Shifting on the bench, I snap a few pictures and then pick up my pole again. After about an hour, I quietly mosey off the dock and head back to the bunkhouse with about ten beautiful pictures on my stringer and no fish. But, the morning had just begun.

After another hour of sleep, I dress again, spend a few moments with my Bible, and head across the lawn towards the cabin. Pulling the back door open, I walk into the cabin, leave my shoes on the mat, and greet Grandma and Becky as they bustle around the kitchen preparing breakfast. The smell of coffee and caramel rolls fills the air. I head out the front door and sit on the deck with Grandpa. We admire the panoramic view before us as we talk together in sweet mutual fellowship. Out on the lake, a jet ski tears across the surface of the water which the morning breeze is now stirring and moving.

I am so happy to be alive. I feel the joy of the jet skier as he spins around and shouts with exhilaration. The birds sing from the nearby trees, each one blending its own song into a beautiful symphony of perfect harmony. The hum of a trolling motor reaches my ears, and I imagine a contented fisherman calmly smoking his pipe and eagerly watching his pole for any action.

It is breakfast time. I sit down at the huge well-worn table, lovingly used by four generations of Halls and still going strong. As Grandpa prays the blessing, I look up at the painting on the wall and observe the old Swedish man bending over his humble meal of gruel. His hands are folded in prayer. I bow my own head. As I heartily dig into the sweet caramel rolls, crisp fruit, and warm scrambled eggs, I think again about how much I have to be thankful for.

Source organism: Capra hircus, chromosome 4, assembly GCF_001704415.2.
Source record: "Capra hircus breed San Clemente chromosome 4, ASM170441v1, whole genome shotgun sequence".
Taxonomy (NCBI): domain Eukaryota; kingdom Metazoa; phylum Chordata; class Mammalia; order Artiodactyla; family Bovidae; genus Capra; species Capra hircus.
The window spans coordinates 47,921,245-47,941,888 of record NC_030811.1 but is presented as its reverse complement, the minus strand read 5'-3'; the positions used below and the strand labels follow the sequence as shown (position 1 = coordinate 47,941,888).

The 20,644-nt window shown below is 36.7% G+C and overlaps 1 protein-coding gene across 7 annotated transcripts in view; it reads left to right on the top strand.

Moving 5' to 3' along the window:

After bringing my plate and cup to the sink, I head over to the bunkhouse and pull on my swimsuit. Back on the cabin deck, I apply a generous amount of sunscreen, so I will not have any regrets when I am Grandpa’s age. After climbing into the paddleboat, I head out into the lake. Drifting out many yards from shore, I dangle my feet in the water and lean back to allow the sun’s rays to kiss my face. This is serendipity at its best.

Then, I hear the sound of the ski boat and watch as it speeds off across the lake with one of my cousins tightly gripping the handle of the rope. I slowly paddle back to the dock, tie up the paddleboat, and jump off the end of the dock into the refreshingly cool water. I pull the water skis off of the dock and slip them onto my feet. The boat comes sailing back in. Ryan lets go of the rope and comes gliding smoothly across the water. With arms held high in the air, he sinks slowly down into the water. I catch the handle of the ski rope, and lift the tips of my skis out of the water.

“Hit it!”

The engine roars. I bend my knees and lean back and effortlessly pop up out of the water. I shake the water out of my eyes. With my arms locked firmly into position and my knees bent, I sail across the lake. As I fly along behind the boat, I think about previous times at the cabin, about the many times I had tried to ski and failed, about my persistence and perseverance, and about the day I had finally gotten up. I smile as I think about the confidence I now have as a result of learning to ski.